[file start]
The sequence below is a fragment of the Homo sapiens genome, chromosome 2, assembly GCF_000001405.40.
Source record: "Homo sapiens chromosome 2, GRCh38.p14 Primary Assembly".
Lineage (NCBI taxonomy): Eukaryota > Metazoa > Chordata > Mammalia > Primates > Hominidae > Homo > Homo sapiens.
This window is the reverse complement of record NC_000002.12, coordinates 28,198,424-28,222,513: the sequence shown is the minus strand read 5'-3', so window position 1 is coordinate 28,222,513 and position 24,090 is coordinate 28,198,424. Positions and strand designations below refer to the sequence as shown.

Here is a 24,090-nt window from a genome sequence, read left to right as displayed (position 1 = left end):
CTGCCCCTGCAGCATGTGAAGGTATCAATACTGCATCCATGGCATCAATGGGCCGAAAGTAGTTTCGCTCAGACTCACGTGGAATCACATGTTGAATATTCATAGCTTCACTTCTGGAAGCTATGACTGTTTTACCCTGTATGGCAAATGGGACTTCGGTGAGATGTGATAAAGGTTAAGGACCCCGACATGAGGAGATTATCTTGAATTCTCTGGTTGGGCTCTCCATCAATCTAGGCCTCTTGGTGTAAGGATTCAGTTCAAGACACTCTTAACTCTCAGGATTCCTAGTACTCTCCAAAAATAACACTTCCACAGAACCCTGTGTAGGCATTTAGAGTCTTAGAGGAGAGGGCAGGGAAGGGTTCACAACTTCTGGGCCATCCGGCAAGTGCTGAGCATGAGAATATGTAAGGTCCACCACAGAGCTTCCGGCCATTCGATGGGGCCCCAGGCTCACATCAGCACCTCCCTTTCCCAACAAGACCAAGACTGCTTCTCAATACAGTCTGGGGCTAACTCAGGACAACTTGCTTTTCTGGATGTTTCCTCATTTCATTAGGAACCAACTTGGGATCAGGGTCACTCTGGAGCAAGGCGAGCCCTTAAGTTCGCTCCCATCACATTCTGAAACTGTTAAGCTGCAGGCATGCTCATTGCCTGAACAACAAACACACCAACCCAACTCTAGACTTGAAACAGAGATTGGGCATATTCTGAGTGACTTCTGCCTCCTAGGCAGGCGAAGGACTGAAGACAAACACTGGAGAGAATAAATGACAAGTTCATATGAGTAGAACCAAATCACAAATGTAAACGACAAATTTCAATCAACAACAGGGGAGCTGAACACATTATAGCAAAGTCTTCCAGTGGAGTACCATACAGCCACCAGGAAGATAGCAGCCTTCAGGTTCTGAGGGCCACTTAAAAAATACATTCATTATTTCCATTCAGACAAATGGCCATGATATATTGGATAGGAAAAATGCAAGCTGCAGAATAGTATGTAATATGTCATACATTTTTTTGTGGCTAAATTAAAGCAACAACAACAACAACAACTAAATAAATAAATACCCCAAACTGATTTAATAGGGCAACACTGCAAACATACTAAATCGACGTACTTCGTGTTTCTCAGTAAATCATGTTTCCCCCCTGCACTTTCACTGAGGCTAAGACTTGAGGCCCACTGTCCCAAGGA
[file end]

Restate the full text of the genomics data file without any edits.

The sequence below is a fragment of the Homo sapiens genome, chromosome 2, assembly GCF_000001405.40.
Source record: "Homo sapiens chromosome 2, GRCh38.p14 Primary Assembly".
Lineage (NCBI taxonomy): Eukaryota > Metazoa > Chordata > Mammalia > Primates > Hominidae > Homo > Homo sapiens.
This window is the reverse complement of record NC_000002.12, coordinates 28,198,424-28,222,513: the sequence shown is the minus strand read 5'-3', so window position 1 is coordinate 28,222,513 and position 24,090 is coordinate 28,198,424. Positions and strand designations below refer to the sequence as shown.

Here is a 24,090-nt window from a genome sequence, read left to right as displayed (position 1 = left end):
CTGCCCCTGCAGCATGTGAAGGTATCAATACTGCATCCATGGCATCAATGGGCCGAAAGTAGTTTCGCTCAGACTCACGTGGAATCACATGTTGAATATTCATAGCTTCACTTCTGGAAGCTATGACTGTTTTACCCTGTATGGCAAATGGGACTTCGGTGAGATGTGATAAAGGTTAAGGACCCCGACATGAGGAGATTATCTTGAATTCTCTGGTTGGGCTCTCCATCAATCTAGGCCTCTTGGTGTAAGGATTCAGTTCAAGACACTCTTAACTCTCAGGATTCCTAGTACTCTCCAAAAATAACACTTCCACAGAACCCTGTGTAGGCATTTAGAGTCTTAGAGGAGAGGGCAGGGAAGGGTTCACAACTTCTGGGCCATCCGGCAAGTGCTGAGCATGAGAATATGTAAGGTCCACCACAGAGCTTCCGGCCATTCGATGGGGCCCCAGGCTCACATCAGCACCTCCCTTTCCCAACAAGACCAAGACTGCTTCTCAATACAGTCTGGGGCTAACTCAGGACAACTTGCTTTTCTGGATGTTTCCTCATTTCATTAGGAACCAACTTGGGATCAGGGTCACTCTGGAGCAAGGCGAGCCCTTAAGTTCGCTCCCATCACATTCTGAAACTGTTAAGCTGCAGGCATGCTCATTGCCTGAACAACAAACACACCAACCCAACTCTAGACTTGAAACAGAGATTGGGCATATTCTGAGTGACTTCTGCCTCCTAGGCAGGCGAAGGACTGAAGACAAACACTGGAGAGAATAAATGACAAGTTCATATGAGTAGAACCAAATCACAAATGTAAACGACAAATTTCAATCAACAACAGGGGAGCTGAACACATTATAGCAAAGTCTTCCAGTGGAGTACCATACAGCCACCAGGAAGATAGCAGCCTTCAGGTTCTGAGGGCCACTTAAAAAATACATTCATTATTTCCATTCAGACAAATGGCCATGATATATTGGATAGGAAAAATGCAAGCTGCAGAATAGTATGTAATATGTCATACATTTTTTTGTGGCTAAATTAAAGCAACAACAACAACAACAACTAAATAAATAAATACCCCAAACTGATTTAATAGGGCAACACTGCAAACATACTAAATCGACGTACTTCGTGTTTCTCAGTAAATCATGTTTCCCCCCTGCACTTTCACTGAGGCTAAGACTTGAGGCCCACTGTCCCAAGGA